In this delightfully satirical and shoddy retelling of Macbeth, spunky Heidi Niemi commands the stage with focus, hilarity and precision. Dressed in neat black trousers, a white shirt and black braces, the solo performer dashes about the stage, energetically snapping from character to character.
she is a natural when it comes to comedy, but lacks the intensity and severity needed to pull off the dramatic speeches within the piece
She utilises simple props, such as a black sheet, to morph quickly between the three witches, distinguishing each one with inventive forms and uses a large teddy bear as young boy Fleance. Low status stage hand, Gus Kennedy Jacob assists Niemi by providing live sound effects and additional voices. He is often left to his own devices, to which he comically plays up to his awkwardness.
The actors playfully use a large red curtain at the back of the stage to clown around, leaving the audience giggling as they dash behind it to change costumes. With direction from Anu Niemi, the text is simplified and includes an abundance of contemporary words suitable for a modern audience. Heidi prompts the audience to assist with a fanfare for Macbeth’s first entrance, ensuring they feel involved and engaged in the piece.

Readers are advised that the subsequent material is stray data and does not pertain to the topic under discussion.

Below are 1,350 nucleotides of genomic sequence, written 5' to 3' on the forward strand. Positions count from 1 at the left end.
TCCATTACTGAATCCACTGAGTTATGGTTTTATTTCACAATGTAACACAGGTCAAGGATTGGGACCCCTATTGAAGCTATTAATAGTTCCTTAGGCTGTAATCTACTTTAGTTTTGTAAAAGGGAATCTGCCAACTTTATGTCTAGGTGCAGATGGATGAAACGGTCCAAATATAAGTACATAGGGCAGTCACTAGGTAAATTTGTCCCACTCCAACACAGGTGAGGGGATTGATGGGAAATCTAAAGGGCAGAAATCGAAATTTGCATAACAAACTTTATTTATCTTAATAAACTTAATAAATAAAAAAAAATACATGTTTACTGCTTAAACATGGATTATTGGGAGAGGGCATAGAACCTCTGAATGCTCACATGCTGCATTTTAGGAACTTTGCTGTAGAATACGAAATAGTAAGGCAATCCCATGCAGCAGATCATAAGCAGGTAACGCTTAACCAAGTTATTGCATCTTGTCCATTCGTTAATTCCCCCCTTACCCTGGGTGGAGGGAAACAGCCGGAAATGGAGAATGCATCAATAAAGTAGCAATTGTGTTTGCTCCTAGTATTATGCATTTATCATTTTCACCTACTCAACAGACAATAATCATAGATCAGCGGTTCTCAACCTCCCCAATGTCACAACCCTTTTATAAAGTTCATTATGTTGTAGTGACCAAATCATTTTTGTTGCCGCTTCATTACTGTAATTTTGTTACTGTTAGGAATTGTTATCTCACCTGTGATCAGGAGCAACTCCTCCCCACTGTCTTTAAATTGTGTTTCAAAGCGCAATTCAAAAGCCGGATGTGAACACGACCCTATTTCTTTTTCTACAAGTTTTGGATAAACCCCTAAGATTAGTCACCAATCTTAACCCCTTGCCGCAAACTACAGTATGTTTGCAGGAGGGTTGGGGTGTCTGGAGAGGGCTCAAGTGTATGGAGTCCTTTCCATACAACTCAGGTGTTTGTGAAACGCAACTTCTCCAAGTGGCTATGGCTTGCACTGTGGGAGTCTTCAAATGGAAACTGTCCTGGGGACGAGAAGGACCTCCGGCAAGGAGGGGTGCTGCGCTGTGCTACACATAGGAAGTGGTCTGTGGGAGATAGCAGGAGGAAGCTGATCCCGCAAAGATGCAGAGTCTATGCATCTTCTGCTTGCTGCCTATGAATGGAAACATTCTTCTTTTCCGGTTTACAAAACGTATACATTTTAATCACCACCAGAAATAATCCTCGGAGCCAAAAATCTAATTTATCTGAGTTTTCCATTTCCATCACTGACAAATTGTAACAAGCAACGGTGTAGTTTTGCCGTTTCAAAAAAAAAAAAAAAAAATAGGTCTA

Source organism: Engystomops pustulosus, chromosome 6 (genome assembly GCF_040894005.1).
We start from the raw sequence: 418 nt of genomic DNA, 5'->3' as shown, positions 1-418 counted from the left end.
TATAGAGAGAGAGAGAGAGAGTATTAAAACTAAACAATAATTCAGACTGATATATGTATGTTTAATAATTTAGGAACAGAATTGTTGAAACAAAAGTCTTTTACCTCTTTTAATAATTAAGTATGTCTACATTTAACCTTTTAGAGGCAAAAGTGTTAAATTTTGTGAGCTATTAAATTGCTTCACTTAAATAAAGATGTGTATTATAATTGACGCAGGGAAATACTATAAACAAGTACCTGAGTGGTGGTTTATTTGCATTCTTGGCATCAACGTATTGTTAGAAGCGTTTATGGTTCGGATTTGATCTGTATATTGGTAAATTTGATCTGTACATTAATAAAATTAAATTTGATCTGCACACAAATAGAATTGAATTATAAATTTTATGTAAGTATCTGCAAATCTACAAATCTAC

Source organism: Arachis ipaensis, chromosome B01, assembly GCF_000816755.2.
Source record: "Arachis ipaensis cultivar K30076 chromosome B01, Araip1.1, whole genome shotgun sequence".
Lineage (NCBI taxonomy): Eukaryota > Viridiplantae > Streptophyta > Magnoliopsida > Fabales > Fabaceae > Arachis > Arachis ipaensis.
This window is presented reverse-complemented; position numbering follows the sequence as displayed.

The entrance of Lady Macbeth is that of a classic cabaret act; red lipstick, black silk gloves and pointy stilettos. The actress adds an intriguing twist when she speaks part of Lady Macbeth’s famous speech in her native language. She then briskly proceeds into a thoroughly enjoyable feminist rant in which the heels come off and the cat callers are shunned. There are other instances in which Niemi adds feminist moments, which seem slightly out of place, such as the odd gangsta-style rap. The actor often has her back to the audience, particularly when playing Lady Macbeth, which disconnects her momentarily from the spectators.
She appears to find more enjoyment and comfort in playing the male characters, such as the hilariously dweebish Duncan, who has a sneaky premonition he is to be killed and stalls the audience in an attempt not to leave the stage. Heidi proves she is a natural when it comes to comedy, but lacks the intensity and severity needed to pull off the dramatic speeches within the piece, which in turn affects the pace resulting in a slight anti-climax. All in all, MacBETTI is an inventive, physical piece with heaps of playful energy.